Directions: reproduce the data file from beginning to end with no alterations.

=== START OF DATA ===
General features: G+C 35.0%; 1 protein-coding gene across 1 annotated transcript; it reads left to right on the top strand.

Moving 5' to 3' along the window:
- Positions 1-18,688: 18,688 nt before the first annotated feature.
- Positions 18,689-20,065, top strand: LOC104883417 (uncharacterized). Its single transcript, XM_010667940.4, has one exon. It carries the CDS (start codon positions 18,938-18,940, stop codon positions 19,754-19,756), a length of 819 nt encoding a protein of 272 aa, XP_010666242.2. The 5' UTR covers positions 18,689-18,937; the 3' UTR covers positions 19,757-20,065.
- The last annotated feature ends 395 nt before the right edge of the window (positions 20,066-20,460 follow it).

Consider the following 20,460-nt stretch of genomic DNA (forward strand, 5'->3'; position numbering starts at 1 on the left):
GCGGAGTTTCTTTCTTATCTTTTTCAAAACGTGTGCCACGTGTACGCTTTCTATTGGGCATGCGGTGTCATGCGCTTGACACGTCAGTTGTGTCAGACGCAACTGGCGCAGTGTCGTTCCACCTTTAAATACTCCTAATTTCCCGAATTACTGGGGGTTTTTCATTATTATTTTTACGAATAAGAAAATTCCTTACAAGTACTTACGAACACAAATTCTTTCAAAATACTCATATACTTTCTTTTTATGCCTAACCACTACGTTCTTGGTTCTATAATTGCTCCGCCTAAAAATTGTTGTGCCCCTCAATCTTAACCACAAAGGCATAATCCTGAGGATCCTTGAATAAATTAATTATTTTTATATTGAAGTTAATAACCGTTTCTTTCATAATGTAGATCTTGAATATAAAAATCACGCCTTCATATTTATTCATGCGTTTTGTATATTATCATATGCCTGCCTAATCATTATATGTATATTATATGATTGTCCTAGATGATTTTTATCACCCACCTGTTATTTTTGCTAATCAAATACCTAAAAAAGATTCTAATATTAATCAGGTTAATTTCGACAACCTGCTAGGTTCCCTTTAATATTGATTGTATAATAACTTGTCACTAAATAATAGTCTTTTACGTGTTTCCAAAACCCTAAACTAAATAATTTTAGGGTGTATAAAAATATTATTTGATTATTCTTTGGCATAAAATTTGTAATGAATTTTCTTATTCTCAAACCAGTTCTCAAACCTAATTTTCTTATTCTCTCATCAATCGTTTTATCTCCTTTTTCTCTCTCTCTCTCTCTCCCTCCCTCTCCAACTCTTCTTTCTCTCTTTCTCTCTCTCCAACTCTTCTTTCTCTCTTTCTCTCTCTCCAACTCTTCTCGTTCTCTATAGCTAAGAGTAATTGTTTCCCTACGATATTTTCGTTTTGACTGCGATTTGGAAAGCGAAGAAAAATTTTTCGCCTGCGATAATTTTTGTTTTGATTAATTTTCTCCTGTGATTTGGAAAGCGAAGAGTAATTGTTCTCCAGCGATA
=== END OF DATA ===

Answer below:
General features: G+C 35.0%; 1 protein-coding gene across 1 annotated transcript; it reads left to right on the top strand.

Moving 5' to 3' along the window:
- Positions 1-18,688: 18,688 nt before the first annotated feature.
- Positions 18,689-20,065, top strand: LOC104883417 (uncharacterized). Its single transcript, XM_010667940.4, has one exon. It carries the CDS (start codon positions 18,938-18,940, stop codon positions 19,754-19,756), a length of 819 nt encoding a protein of 272 aa, XP_010666242.2. The 5' UTR covers positions 18,689-18,937; the 3' UTR covers positions 19,757-20,065.
- The last annotated feature ends 395 nt before the right edge of the window (positions 20,066-20,460 follow it).

Consider the following 20,460-nt stretch of genomic DNA (forward strand, 5'->3'; position numbering starts at 1 on the left):
GCGGAGTTTCTTTCTTATCTTTTTCAAAACGTGTGCCACGTGTACGCTTTCTATTGGGCATGCGGTGTCATGCGCTTGACACGTCAGTTGTGTCAGACGCAACTGGCGCAGTGTCGTTCCACCTTTAAATACTCCTAATTTCCCGAATTACTGGGGGTTTTTCATTATTATTTTTACGAATAAGAAAATTCCTTACAAGTACTTACGAACACAAATTCTTTCAAAATACTCATATACTTTCTTTTTATGCCTAACCACTACGTTCTTGGTTCTATAATTGCTCCGCCTAAAAATTGTTGTGCCCCTCAATCTTAACCACAAAGGCATAATCCTGAGGATCCTTGAATAAATTAATTATTTTTATATTGAAGTTAATAACCGTTTCTTTCATAATGTAGATCTTGAATATAAAAATCACGCCTTCATATTTATTCATGCGTTTTGTATATTATCATATGCCTGCCTAATCATTATATGTATATTATATGATTGTCCTAGATGATTTTTATCACCCACCTGTTATTTTTGCTAATCAAATACCTAAAAAAGATTCTAATATTAATCAGGTTAATTTCGACAACCTGCTAGGTTCCCTTTAATATTGATTGTATAATAACTTGTCACTAAATAATAGTCTTTTACGTGTTTCCAAAACCCTAAACTAAATAATTTTAGGGTGTATAAAAATATTATTTGATTATTCTTTGGCATAAAATTTGTAATGAATTTTCTTATTCTCAAACCAGTTCTCAAACCTAATTTTCTTATTCTCTCATCAATCGTTTTATCTCCTTTTTCTCTCTCTCTCTCTCTCCCTCCCTCTCCAACTCTTCTTTCTCTCTTTCTCTCTCTCCAACTCTTCTTTCTCTCTTTCTCTCTCTCCAACTCTTCTCGTTCTCTATAGCTAAGAGTAATTGTTTCCCTACGATATTTTCGTTTTGACTGCGATTTGGAAAGCGAAGAAAAATTTTTCGCCTGCGATAATTTTTGTTTTGATTAATTTTCTCCTGTGATTTGGAAAGCGAAGAGTAATTGTTCTCCAGCGATA